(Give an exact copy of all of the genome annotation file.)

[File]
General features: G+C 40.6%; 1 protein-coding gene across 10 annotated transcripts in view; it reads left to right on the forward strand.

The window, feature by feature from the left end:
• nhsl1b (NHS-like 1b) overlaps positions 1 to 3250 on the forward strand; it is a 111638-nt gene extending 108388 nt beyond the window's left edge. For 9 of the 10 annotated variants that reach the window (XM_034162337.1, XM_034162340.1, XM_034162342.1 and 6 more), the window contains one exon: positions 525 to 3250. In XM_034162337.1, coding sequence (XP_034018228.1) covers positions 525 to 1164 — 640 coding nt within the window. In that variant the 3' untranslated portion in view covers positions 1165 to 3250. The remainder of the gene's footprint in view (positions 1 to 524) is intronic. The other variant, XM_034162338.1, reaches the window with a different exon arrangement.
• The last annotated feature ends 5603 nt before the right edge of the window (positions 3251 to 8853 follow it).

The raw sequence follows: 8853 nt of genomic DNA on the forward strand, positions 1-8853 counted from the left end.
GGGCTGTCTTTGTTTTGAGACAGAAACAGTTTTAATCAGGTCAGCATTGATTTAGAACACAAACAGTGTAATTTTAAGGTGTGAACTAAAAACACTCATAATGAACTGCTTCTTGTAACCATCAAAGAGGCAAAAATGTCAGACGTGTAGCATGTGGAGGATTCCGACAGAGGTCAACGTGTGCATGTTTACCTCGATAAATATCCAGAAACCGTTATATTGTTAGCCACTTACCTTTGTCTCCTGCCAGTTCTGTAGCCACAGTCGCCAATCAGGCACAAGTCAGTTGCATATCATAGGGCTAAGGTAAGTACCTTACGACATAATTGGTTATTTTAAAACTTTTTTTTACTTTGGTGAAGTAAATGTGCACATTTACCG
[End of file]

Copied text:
General features: G+C 40.6%; 1 protein-coding gene across 10 annotated transcripts in view; it reads left to right on the forward strand.

The window, feature by feature from the left end:
• nhsl1b (NHS-like 1b) overlaps positions 1 to 3250 on the forward strand; it is a 111638-nt gene extending 108388 nt beyond the window's left edge. For 9 of the 10 annotated variants that reach the window (XM_034162337.1, XM_034162340.1, XM_034162342.1 and 6 more), the window contains one exon: positions 525 to 3250. In XM_034162337.1, coding sequence (XP_034018228.1) covers positions 525 to 1164 — 640 coding nt within the window. In that variant the 3' untranslated portion in view covers positions 1165 to 3250. The remainder of the gene's footprint in view (positions 1 to 524) is intronic. The other variant, XM_034162338.1, reaches the window with a different exon arrangement.
• The last annotated feature ends 5603 nt before the right edge of the window (positions 3251 to 8853 follow it).

The raw sequence follows: 8853 nt of genomic DNA on the forward strand, positions 1-8853 counted from the left end.
GGGCTGTCTTTGTTTTGAGACAGAAACAGTTTTAATCAGGTCAGCATTGATTTAGAACACAAACAGTGTAATTTTAAGGTGTGAACTAAAAACACTCATAATGAACTGCTTCTTGTAACCATCAAAGAGGCAAAAATGTCAGACGTGTAGCATGTGGAGGATTCCGACAGAGGTCAACGTGTGCATGTTTACCTCGATAAATATCCAGAAACCGTTATATTGTTAGCCACTTACCTTTGTCTCCTGCCAGTTCTGTAGCCACAGTCGCCAATCAGGCACAAGTCAGTTGCATATCATAGGGCTAAGGTAAGTACCTTACGACATAATTGGTTATTTTAAAACTTTTTTTTACTTTGGTGAAGTAAATGTGCACATTTACCG